The most hilarious part is ExxonMobil still finds a way to bitch about its lot in life. The corporation's website includes an issues page on "industry taxes," which threatens that energy innovation is already on the ropes because of excessive taxes, and it will be forever consigned to the dustbin by any new taxes on windfall profits (or, we'd assume, plans like President Obama's to close the offshore earnings loopholes that saved ExxonMobil from the IRS this year). "While our worldwide profits have grown, our worldwide income taxes have grown even more. From 2004 to 2008 our earnings grew by 79 percent, but our income taxes grew by 130 percent," ExxonMobil's flacks wrote, presumably while playing the world's smallest—and most expensive—violin.

Not that this should shock anybody. <span style='font-size: 14pt'>In 2008, the New York Times discovered that one in four of the US's largest corporations regularly pay no income tax to the IRS, and billions are lost.</span> Exxon's not alone: The Forbes article points out that General Electric avoided paying any income tax last year on profits of $10.3 billion. <span style='font-size: 14pt'>In addition to offshore tax shelters, GE had another ace in the hole: It submitted a record-breaking <u>24,000-page tax return</u>.</span> God bless the IRS's auditors; I'd have paid billions not to have to read that thing. </div></div>

Amazing? Unbelievable?


It gets better.



<div class="ubbcode-block"><div class="ubbcode-header">Quote:</div><div class="ubbcode-body">In any case, the original story is wrong in this respect: According to the 10-K, a screenshot of which is provided below, <span style='font-size: 17pt'>ExxonMobil didn't have a zero-tax liability in 2009; <span style="color: #990000">it was actually owed $46 million by the IRS</span></span>, against $15.1 billion in foreign taxes owed. As Jeffers says, that may not be the case; but it's what ExxonMobil told the SEC, its shareholders, and the world. And since the firm refuses to share its actual tax numbers with the public, it's all we have to go by </div></div>

link (http://motherjones.com/mojo/2010/04/exxon-mobil-paid-zero-income-tax-offshore%20shelter-wal-mart-general-electric-forbes)

Q </div></div>

Thanks for this excellent post, Q. As always, good information which we should all be aware of.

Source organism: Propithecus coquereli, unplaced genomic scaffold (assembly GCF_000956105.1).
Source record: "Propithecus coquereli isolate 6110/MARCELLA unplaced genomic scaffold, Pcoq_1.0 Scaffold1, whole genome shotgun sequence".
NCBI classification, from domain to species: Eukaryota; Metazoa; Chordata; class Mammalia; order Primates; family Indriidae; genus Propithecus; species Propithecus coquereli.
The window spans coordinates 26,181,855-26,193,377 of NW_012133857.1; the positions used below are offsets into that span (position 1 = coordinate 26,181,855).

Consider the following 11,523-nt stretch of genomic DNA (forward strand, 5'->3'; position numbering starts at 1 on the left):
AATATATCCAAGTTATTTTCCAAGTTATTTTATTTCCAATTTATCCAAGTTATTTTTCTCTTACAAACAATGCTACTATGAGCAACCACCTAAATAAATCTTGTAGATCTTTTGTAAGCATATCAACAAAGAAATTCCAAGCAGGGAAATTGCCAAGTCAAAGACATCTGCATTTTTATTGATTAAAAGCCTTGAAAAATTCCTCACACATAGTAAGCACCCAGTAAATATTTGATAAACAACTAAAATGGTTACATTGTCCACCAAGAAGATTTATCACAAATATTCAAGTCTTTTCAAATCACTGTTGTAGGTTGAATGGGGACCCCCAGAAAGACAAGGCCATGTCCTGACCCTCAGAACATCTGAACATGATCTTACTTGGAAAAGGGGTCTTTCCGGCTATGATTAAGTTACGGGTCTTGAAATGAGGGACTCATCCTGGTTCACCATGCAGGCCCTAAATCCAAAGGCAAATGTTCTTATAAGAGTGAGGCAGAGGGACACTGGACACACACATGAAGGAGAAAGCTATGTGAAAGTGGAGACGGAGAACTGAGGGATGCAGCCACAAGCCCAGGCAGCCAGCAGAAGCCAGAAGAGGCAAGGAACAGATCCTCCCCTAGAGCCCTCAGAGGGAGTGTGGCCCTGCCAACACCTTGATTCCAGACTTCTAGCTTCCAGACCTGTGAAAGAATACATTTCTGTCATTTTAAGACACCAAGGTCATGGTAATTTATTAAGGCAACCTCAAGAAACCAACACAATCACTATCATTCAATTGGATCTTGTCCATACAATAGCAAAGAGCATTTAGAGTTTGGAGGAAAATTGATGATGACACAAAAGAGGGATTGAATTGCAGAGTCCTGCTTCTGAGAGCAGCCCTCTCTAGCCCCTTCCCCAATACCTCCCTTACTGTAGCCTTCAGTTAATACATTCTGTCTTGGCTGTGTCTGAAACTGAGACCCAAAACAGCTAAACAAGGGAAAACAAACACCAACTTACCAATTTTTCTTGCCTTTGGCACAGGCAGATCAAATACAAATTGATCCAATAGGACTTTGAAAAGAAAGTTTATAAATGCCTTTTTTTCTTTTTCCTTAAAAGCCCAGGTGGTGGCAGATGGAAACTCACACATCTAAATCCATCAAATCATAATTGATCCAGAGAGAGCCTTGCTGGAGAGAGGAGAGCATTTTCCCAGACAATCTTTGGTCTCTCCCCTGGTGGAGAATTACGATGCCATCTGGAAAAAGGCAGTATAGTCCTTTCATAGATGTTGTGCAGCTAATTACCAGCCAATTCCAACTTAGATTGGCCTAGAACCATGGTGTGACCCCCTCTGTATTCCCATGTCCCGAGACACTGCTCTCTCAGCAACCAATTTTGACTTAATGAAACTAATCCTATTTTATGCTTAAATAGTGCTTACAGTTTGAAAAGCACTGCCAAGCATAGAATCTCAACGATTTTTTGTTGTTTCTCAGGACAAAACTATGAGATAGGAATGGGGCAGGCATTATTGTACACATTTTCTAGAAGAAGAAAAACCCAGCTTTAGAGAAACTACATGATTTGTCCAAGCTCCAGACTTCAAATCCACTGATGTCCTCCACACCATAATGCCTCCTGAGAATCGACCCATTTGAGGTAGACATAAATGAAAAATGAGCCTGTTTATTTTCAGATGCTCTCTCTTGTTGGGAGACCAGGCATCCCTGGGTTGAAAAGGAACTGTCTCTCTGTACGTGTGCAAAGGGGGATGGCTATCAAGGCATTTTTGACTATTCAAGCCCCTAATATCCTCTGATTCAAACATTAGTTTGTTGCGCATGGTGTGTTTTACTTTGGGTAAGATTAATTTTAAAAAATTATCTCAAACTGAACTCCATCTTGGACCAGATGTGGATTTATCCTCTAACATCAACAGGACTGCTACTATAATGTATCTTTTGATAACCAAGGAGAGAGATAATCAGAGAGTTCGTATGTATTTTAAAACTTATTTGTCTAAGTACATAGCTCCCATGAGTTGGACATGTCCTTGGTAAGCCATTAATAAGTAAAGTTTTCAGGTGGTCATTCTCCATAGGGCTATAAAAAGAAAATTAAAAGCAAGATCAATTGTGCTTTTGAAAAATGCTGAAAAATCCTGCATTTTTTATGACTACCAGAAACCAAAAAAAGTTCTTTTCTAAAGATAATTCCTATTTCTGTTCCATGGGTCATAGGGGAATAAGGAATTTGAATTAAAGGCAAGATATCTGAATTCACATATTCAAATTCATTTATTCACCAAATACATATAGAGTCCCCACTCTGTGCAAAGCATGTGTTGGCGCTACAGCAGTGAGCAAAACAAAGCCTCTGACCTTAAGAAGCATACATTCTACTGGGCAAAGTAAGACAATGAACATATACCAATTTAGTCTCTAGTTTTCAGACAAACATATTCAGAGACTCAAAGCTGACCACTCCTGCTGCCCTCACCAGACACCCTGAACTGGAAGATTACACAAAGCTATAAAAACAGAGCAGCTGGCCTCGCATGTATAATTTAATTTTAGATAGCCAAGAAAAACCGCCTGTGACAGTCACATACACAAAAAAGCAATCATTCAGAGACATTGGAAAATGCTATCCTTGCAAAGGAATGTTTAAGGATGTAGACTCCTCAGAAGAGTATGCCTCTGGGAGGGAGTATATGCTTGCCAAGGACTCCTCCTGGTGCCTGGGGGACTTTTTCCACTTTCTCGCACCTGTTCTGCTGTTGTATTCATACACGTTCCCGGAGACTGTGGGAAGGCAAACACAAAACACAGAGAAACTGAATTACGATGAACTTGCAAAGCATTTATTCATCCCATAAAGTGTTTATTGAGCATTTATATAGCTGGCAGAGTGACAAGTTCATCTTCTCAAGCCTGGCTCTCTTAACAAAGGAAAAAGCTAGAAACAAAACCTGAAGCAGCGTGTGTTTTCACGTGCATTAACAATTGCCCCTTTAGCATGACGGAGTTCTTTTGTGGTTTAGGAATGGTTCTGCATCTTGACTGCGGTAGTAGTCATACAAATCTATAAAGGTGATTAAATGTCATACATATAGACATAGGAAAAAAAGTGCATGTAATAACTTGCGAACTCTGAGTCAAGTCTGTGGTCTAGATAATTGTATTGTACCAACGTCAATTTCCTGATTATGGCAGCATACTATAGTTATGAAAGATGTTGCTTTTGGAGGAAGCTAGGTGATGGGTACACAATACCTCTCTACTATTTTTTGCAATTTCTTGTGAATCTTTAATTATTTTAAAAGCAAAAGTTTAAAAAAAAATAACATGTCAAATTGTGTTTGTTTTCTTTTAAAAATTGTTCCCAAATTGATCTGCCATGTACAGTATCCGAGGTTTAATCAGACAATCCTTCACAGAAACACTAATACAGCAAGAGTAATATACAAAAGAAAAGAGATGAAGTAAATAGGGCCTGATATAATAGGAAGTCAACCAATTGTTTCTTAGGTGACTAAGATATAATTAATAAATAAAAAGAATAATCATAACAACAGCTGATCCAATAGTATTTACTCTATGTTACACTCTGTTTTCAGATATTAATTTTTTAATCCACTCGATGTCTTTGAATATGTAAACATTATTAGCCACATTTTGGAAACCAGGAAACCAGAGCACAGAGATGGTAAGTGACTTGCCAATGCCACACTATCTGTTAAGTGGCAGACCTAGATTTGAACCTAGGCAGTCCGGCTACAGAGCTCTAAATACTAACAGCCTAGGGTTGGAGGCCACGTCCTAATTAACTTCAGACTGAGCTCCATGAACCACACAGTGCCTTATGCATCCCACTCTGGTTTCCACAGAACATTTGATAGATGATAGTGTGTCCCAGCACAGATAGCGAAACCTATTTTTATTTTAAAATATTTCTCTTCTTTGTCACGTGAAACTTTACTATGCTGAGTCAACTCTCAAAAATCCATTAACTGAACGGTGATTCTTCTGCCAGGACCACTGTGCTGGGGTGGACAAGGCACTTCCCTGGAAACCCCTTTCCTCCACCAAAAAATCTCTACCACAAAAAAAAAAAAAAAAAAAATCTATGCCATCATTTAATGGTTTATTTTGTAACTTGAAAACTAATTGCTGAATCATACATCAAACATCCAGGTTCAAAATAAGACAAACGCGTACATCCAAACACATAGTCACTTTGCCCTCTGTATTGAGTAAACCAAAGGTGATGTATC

Since we have several tourettes posters on here, much of your good informations, is burried by the filth of the attack dogs.

Glad I saw it. This morning it was nearly at the bottom, after the Peanut Gallery had flooded the forum, with their standard RW BS. I imagine within an hour it will be back at the bottom again, hidden under a boatload of narcissistic, Tourettes toddler poop!

/forums/images/%%GRAEMLIN_URL%%/crazy.gif

pooltchr
03-10-2011, 10:38 AM
<div class="ubbcode-block"><div class="ubbcode-header">Originally Posted By: Qtec</div><div class="ubbcode-body">
Exxon tries to limit the tax pain

Amazing? Unbelievable?


Q </div></div>

Absolutely! How dare anyone use the tax laws to limit the amount of money they are forced to give to the government??

I have seen the light, Q. I will no longer take the mortgage interest deduction on my taxes. I will no longer deduct what I pay in property taxes when filling out my tax forms.

In fact, this year, I think I will just send the government more money than what I am supposed to pay, just to help offset this travesty!

BTW, will you be sending a check to the US government this year, just because you think everyone should just give money to Washington???


Steve

LWW
03-10-2011, 06:36 PM
I wonder if the cabal would like to post their returns so we can see if they practice what they preach?

JohnnyD
03-10-2011, 06:45 PM
<div class="ubbcode-block"><div class="ubbcode-header">Originally Posted By: pooltchr</div><div class="ubbcode-body"><div class="ubbcode-block"><div class="ubbcode-header">Originally Posted By: Qtec</div><div class="ubbcode-body">
Exxon tries to limit the tax pain

Amazing? Unbelievable?


Q </div></div>

Absolutely! How dare anyone use the tax laws to limit the amount of money they are forced to give to the government??

I have seen the light, Q. I will no longer take the mortgage interest deduction on my taxes. I will no longer deduct what I pay in property taxes when filling out my tax forms.

In fact, this year, I think I will just send the government more money than what I am supposed to pay, just to help offset this travesty!

BTW, will you be sending a check to the US government this year, just because you think everyone should just give money to Washington???


Steve </div></div>Excellent post

Soflasnapper
03-10-2011, 07:19 PM